This Week's Sermon
Up and Down the Hill
Matthew 17:1-9, 14-21
We have two movements in the text today – up and down, up the hill and down the hill. What happens at the top is more memorable than what happens at the bottom, but the two go together. To borrow a strong image from our preacher last week, Michele Watkins Branch, we have “theophany” on top and “anthropology” down below; they go together: theophany, God appears, and anthropology, humans act.
Today we pick up Matthew’s telling of Jesus’ life at the beginning of Chapter 17, “Six days later,” but six days later than what? We need to back up before we ascend the Mount of transfiguration. This is six days after Jesus first tells the disciples that he is going to suffer at the hands of the authorities. Peter cries out, “God forbid!” And Jesus turns on him and exclaims, “Get behind me, Satan! If any want to become my followers, let them deny themselves and take up their cross and follow me. For those who want to save their life will lose it, and those who lose their life for my sake will find it.” Now, six days later, Jesus heads up the hill with Peter, James, and John.
And what happens up there is amazing: as Matthew reports it, Jesus is transfigured. His face shines like the sun and his garments become dazzlingly white. Out of nowhere Moses and Elijah appear, all of the Law and the prophets represented by these two archetypal figures. And it is Peter who blurts out again, but this time in ecstasy, “This is wonderful, Jesus! Let us build three dwellings up here, one for you, one for Moses, and one for Elijah. James, John, and I can sleep in the ground. We need to make this hilltop our home.”
But before Peter can draw up the plans, God interrupts him. A cloud descends over all of them and a voice declares, “This is my Son, the Beloved; with him I am well pleased; listen to him!” And the disciples fall to the ground in awe. The translation says “fear,” but not in the sense of being afraid but of being awestruck. It is a theophany, the appearance of God.
Where have we heard this before – “This is my Son, the Beloved; with him I am well pleased”? We heard it at the baptism, the exact same words from the exact same voice. And we will hear it again in a most spectacular way not so much in words as in action at the resurrection. But, we are getting ahead of ourselves. Between this affirmation on the hilltop and the raising up of Jesus in triumph we will see Jesus suffer terribly, what he had said six days before. He must go to Jerusalem, where he will be mocked and falsely accused by the elders, chief priests, and scribes, beaten by the soldiers, and nailed to a cross to die a traitor’s death, only to rise on the third day.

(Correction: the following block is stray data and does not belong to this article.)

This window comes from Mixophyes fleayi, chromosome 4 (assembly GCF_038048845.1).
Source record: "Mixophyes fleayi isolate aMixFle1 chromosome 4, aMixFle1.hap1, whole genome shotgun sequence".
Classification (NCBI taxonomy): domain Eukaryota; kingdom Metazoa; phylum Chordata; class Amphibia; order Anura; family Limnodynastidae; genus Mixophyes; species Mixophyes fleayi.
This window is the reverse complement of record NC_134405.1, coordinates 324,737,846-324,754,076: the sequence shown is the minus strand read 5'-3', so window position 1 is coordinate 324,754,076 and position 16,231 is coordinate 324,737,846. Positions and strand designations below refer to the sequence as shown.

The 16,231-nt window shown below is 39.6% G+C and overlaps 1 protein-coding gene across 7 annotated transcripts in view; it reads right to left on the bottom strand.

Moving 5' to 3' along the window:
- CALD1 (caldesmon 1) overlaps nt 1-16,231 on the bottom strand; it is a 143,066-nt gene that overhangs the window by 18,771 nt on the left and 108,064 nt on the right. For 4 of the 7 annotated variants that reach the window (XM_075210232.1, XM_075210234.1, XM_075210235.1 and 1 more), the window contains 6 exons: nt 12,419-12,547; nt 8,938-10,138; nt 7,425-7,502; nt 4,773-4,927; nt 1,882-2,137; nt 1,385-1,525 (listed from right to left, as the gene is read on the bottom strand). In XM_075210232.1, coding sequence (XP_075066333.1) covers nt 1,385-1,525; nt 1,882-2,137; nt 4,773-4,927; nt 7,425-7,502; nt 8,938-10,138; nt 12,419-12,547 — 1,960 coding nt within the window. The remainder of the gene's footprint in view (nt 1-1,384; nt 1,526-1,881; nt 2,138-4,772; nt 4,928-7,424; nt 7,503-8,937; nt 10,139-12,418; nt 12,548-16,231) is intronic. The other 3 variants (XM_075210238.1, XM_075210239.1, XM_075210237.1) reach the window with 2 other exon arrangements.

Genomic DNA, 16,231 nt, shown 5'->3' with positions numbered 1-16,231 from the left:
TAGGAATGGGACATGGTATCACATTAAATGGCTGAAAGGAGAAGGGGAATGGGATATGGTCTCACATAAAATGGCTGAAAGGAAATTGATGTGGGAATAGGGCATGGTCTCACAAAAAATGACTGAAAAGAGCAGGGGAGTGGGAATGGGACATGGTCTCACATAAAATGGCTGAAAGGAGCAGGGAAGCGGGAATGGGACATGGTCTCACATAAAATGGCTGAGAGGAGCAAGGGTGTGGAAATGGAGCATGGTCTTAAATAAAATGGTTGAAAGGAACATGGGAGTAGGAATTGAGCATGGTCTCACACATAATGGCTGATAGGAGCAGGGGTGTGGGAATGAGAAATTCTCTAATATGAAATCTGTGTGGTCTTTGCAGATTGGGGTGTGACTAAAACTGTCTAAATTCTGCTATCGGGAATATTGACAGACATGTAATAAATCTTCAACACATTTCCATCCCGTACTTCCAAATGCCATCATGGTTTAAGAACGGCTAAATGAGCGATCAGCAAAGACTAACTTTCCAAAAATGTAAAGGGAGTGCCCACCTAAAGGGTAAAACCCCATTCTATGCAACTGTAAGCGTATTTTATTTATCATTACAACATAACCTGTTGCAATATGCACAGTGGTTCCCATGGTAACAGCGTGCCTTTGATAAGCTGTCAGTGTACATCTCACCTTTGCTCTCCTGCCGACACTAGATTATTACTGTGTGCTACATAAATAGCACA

And the disciples will see it with their own eyes, their messiah, their saving hero, suffer . . . not triumph, not get even with the occupying Romans, not recreate the glory of King David, but suffer. “Do not forget what you see here on the hilltop,” God says, “because when you go back down into the valley of daily human life things will happen that will make you wonder if you ever saw the light here and now. See and believe, even when it will get very dark.”
The transfiguration of Jesus stands between the baptism and the resurrection to remind us that Jesus is the Son of God and through his suffering we will find salvation. The suffering messiah.
So, a “theophany,” when God appears. I confess that I have never had an experience like Peter, James, and John, where God alters nature and speaks aloud. If any of you have had such an experience, we can talk about it over coffee at the end of the worship service. Nevertheless, I claim much humbler ways in which I have sensed God’s presence, those “thin places” in life where the divine does not seem very far away.
I told you before about standing on the shore of a frozen lake at midnight on New Year’s Eve, just looking up at the stars and welcoming the new year, when I heard booms in the distance. It was not fireworks in town; it was the ice “earthquaking” in the lake, plateaus of ice far below the surface crashing into each other and sliding over each other. The power of nature when things are working naturally.